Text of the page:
Clearly, God “loved” Jacob and “hated” Esau and we just witnessed how. But, let us keep on with these two. Let’s not give up on them too soon. Jacob stole Esau’s rights and blessing. Then he ran far away, because Esau, in his human way, was angry with Jacob and swore to kill him. Time passed. One day though, the Lord said to Jacob:”Jacob, go back to your relatives in the land of your ancestors, and I will bless you.” (Gen 31:3) Esau, having been tipped off, amassed troops and waited to strike and kill Jacob.
Watch what happened:
Later that day Jacob met Esau coming with his four hundred men. So Jacob had his children walk with their mothers. The two servant women, Zilpah and Bilhah, together with their children went first, followed by Leah and her children, then by Rachel and Joseph.
Jacob himself walked in front of them all, bowing to the ground seven times as he came near his brother. But Esau ran toward Jacob and hugged and kissed him. Then the two brothers started crying. When Esau noticed the women and children he asked, “Whose children are these?” Jacob answered, “These are the ones the LORD has been kind enough to give to me, your servant.”
Then the two servant women and their children came and bowed down to Esau. Next, Leah and her children came and bowed down; finally, Joseph and Rachel also came and bowed down. Esau asked Jacob, “What did you mean by these herds I met along the road?” “Master,” Jacob answered, “I sent them so that you would be friendly to me.”
“But, brother, I already have plenty,” Esau replied. “Keep them for yourself.”
“No!” Jacob said. “Please accept these gifts as a sign of your friendship for me. When you welcomed me and I saw your face, it was like seeing the face of God. Please accept these gifts I brought to you. God has been good to me, and I have everything I need.” Jacob kept insisting until Esau accepted the gifts. “Let’s get ready to travel,” Esau said. “I’ll go along with you.”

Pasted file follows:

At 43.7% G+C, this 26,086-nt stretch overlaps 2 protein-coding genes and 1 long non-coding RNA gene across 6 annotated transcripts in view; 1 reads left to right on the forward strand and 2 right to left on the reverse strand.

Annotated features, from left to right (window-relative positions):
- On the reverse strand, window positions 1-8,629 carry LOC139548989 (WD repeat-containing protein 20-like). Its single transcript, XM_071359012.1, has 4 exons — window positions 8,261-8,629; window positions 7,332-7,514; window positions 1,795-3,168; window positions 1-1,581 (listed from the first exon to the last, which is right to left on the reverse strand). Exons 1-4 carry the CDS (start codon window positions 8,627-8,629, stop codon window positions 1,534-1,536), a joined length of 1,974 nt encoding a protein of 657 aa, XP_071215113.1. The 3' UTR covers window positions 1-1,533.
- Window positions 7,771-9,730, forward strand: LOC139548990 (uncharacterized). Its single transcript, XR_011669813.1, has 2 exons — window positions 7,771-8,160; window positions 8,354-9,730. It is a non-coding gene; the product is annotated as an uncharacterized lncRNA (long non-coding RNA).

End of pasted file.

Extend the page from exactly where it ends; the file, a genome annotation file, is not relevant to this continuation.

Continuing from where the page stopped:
Remember friends. God hated Esau. God HATED him. God had a passionate gut wrenching emotional revulsion for Esau, right? In fact, God hated Esau so much, He sent Jacob back to him, promising Jacob a blessing. And what a blessing Jacob received: HE BOWED TO ESAU SEVEN TIMES AND WAS REUNITED WITH HIM. That’s quite an interesting hatred God has.
God is nothing like you and me. His ways are not your ways, but are higher than your ways. His thoughts are not like your thoughts, but are higher. Even his so-called “hate” is “love” compared to your weak human emotional hatred you show your enemies.
Do you see how easy it is for God to melt the human heart with His “hatred?”
God says many things in the Bible that shock the carnal mind. Make no mistake, “the fear of God is the beginning of wisdom.” But if you see the things God says within your own human psychology and fail to understand how ancient people talked you will not understand God’s prophecy. Some preachers go so far as to label God’s anger with sinners as “Holy Hatred.” If they are marrying the word “holy” with their human emotional hatred, which proceeds from a deeply flawed, dark, and desperately wicked heart, they flirt with blasphemy.
Love and Hate (action words)
This is not to say that God has no emotions. Only that we should not judge God’s emotions based on what we understand in the flesh. Otherwise, we make God in our image. Preachers will remind us that God made man in His image. That is only so in the sense that a Potter makes a pot. It is only true in the sense that a sculptor makes a statue of himself. The statue does not bear within it the deepness of the sculptor.